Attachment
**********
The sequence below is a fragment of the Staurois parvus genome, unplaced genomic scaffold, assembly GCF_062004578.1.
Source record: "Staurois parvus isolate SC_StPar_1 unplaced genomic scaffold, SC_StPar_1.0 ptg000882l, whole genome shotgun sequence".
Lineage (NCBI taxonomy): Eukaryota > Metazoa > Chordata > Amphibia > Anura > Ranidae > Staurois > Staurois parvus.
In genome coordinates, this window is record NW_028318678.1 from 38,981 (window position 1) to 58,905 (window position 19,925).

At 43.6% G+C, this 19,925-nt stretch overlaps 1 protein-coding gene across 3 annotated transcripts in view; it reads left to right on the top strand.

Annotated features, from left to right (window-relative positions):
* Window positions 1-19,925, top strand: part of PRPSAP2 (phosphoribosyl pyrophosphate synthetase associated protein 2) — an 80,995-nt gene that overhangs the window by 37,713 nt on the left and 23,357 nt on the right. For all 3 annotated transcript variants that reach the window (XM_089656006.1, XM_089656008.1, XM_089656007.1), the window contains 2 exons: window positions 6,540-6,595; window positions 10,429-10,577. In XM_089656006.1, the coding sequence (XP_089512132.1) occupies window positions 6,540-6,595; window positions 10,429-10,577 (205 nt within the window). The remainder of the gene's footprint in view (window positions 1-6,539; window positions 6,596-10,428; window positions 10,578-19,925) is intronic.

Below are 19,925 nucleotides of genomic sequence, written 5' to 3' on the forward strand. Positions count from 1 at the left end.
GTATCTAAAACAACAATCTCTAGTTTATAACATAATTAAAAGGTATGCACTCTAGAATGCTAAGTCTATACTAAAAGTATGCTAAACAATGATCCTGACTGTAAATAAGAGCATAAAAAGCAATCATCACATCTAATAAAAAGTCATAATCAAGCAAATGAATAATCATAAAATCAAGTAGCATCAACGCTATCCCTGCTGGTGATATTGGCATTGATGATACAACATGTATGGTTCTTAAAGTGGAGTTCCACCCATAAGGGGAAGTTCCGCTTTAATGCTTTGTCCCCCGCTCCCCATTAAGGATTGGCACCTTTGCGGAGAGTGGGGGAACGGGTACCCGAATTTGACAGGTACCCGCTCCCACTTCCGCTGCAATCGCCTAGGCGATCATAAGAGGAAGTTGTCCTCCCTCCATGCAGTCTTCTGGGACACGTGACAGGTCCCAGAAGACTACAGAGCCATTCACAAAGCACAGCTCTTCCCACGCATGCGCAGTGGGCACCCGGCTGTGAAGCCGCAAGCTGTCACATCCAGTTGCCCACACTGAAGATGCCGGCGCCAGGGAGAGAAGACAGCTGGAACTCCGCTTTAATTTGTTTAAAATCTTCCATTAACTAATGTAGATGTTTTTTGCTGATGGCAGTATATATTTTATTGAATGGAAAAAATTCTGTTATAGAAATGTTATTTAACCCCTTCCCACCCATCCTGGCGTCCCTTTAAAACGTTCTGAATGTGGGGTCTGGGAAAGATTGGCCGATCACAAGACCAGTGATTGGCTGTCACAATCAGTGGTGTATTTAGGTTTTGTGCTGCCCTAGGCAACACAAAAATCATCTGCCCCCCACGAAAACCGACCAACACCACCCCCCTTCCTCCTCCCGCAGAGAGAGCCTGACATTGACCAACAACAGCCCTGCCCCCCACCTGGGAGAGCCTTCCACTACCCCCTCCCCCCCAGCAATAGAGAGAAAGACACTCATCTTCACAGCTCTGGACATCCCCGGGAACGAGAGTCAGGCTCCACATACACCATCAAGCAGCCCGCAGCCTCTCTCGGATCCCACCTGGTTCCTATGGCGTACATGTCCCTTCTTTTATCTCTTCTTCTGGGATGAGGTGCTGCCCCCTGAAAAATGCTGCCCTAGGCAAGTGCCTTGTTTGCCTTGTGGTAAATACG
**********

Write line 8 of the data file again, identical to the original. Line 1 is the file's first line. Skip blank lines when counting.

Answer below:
Below are 19,925 nucleotides of genomic sequence, written 5' to 3' on the forward strand. Positions count from 1 at the left end.